Bison Meat – Health Benefits, Uses and Important Facts

Bison Meat – Health Benefits, Uses and Important Facts

Bison is an excellent alternative to conventional minced beef and has multiple significant health benefits, especially for individuals with an active lifestyle. The meat of the bison is abundant in protein and other nutrients. Bison health benefits may include the absence of hormones and other substances used to raise conventional cattle.



What is bison?

The American bison is a large animal that has a prominent crest. They're widespread in the United States and Canada. They graze on grassy expanses, and a herd requires a vast area of land. Typically, they are not domesticated or raised in cattle pens on plantations. This is the reason bison meat is scarce and more expensive than cattle.


Although bison are commonly referred to as buffalo, they are not exactly the same as buffalo. It is possible that buffalo patties contain bison meat. However, buffalo inhabit Asia and Africa.


Is bison better than chicken?

According to the USDA, bison is plainly superior to beef, pork, chicken, and salmon because it contains considerably fewer fat and calories, lesser cholesterol, and more protein, iron, and vitamin B-12. The manner in which bison are reared contributes to their high nutritional content.



Is bison better than beef?

Bison is leaner compared to beef and may be a better option if you are attempting to reduce your caloric or fat intake. It contains approximately 25% fewer calories and less total or saturated fat than beef (2, 3). In addition, because of its fewer calories from fat content, bison has better fat marbling, resulting in meat that is milder and more tender.



Flavour of bison: 

The flavour of bison meat is beefy, faintly sweet, and earthy. It complements savoury herbs and seasonings such as thyme, rosemary,  and garlic. Bison is also tasty when cooked slowly like in a stew or chilli.



Bison’s nutrient profile:

Bison flesh has a robust, sweet taste. Low in saturated fat, this food is both nutritious and simple to prepare.


Bison flesh is nutritious. A portion of 100 grams contains 146 calories,  20 grams of protein, and 7 grams of fat. It contains virtually no carbohydrates or fibre. Additionally, bison meat contains trace quantities of magnesium, iron, calcium, and zinc, among other minerals.


Bison meat is a source of complete protein because it contains all 20 essential amino acids. Bison meat also contains the anti-inflammatory compound conjugated linoleic acid (CLA).



Health benefits of bison: 

1. Excellent Protein Source

Bison meat is an excellent protein source. In fact, a three-ounce serving of bison meat contains more protein than beef, pork, or poultry. This superior protein can aid in muscle growth and weight loss.


2. Cholesterol-Free

Additionally, bison meat has minimal cholesterol. Bison contains only 73 milligrammes of cholesterol per three-ounce serving, whereas beef contains 95 milligrammes per serving. This makes bison a more nutritious alternative to beef for individuals with a cholesterol restriction.


3. Numerous Micronutrients

Additionally, bison flesh is nutrient-dense. Bison is an excellent source of iron,  zinc, and B vitamins, and a three-ounce serving provides more than 100 percent of the daily value for vitamin B12.


4. Rich in CLAs

Bison meat contains conjugated linoleic acids (CLAs), which are healthful fatty acids. According to a number of studies, CLAs can help enhance body composition, reduce abdominal fat, and boost muscle mass. CLAs are believed to be advantageous for heart health and could decrease the risk of chronic diseases like cancer and cardiovascular disease.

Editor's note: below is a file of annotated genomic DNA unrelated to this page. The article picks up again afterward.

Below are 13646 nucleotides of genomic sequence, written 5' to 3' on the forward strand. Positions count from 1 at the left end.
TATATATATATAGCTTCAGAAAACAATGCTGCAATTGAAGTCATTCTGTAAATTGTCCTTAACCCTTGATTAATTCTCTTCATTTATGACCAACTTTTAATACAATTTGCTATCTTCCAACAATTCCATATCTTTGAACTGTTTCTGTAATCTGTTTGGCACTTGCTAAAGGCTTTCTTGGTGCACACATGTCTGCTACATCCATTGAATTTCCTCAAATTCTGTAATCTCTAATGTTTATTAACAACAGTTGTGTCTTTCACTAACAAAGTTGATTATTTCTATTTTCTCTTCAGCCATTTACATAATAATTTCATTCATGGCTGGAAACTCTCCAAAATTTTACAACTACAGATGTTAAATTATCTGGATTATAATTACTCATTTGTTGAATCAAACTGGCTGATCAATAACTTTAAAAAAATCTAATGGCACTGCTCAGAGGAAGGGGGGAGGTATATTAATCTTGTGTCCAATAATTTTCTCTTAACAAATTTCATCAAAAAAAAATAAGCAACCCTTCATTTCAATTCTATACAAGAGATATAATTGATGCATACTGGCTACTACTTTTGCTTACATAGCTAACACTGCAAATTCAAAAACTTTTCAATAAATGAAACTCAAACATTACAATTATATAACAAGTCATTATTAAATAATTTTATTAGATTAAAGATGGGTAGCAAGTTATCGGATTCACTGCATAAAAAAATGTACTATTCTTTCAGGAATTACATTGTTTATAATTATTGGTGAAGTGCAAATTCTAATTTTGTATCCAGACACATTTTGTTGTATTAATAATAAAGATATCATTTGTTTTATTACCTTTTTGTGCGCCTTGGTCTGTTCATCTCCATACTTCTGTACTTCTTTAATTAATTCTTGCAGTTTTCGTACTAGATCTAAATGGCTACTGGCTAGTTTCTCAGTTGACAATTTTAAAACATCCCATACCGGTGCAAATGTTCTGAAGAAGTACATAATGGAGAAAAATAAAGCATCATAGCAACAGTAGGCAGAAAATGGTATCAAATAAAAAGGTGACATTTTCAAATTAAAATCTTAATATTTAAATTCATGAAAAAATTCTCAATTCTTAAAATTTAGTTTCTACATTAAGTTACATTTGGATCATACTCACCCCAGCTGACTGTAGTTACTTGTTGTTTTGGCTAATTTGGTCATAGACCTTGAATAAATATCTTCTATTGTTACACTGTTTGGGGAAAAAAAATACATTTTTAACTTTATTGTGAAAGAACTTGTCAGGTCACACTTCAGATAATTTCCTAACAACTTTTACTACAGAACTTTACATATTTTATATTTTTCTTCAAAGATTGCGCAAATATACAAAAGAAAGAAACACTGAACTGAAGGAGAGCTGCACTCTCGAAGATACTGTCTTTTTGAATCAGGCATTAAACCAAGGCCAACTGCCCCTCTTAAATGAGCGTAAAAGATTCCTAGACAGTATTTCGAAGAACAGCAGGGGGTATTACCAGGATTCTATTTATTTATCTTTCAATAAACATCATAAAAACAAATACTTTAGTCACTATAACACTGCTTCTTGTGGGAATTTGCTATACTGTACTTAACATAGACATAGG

5. Rich in Omega-3 Fatty Acids

Omega-3 fatty acids are essential nutrients with numerous health advantages. The omega-3 fatty acids found in bison meat can help reduce inflammation, improve heart health, and enhance cognitive function.


The omega-3 fatty acids found in bison meat can enhance heart health by decreasing the risk of cardiovascular disease and inflammation. Additionally, omega-3 fatty acids can enhance brain function .



How to cook bison?

Bison must be prepared with care because it is leaner compared to other red meats. Take caution not to overcook the food. Thinner portions may be seared, broiled, or pan-fried. Larger, less tender cuts are excellent candidates for braising or stewing. Bison meat ground into patties, pasta sauce, meatballs, and nachos.


There is bison flesh available in grocery stores and farmer's markets. Bison steaks can be stored for up to five days, but minced bison meat should be consumed within two or three days. If you cannot use it, chilling it for a few months is safe.


Salting, microwave cooking, dehydrating, and smoking are ineffective against parasites. For protection against pathogens and trichinella, meat must be cooked to an internal temp of 70°C (160°F). A month of freezing the bison meat at -15°C (5°F) also renders it safe.



Bison’s risk and precautions:

Bison inhabit the untamed, and their habitat is less regulated than that of domesticated animals. They are more susceptible to contracting bacteria,  viruses, and prions.


Consequently, bison meat can induce brucellosis, an infection typically caused by eating raw meat. This disease is induced by the Brucella bacteria. Infected individuals may experience fever, back and joint pain, influenza-like symptoms, and arthritis.


Escherichia coli epidemics have been linked to the consumption of ground bison. Three to four days after consuming contaminated food, indications of E. coli poisoning include bloody diarrhoea, vomiting, and stomach cramps. Such infections can occasionally result in a potentially fatal kidney disorder known as hemolytic-uremic syndrome.


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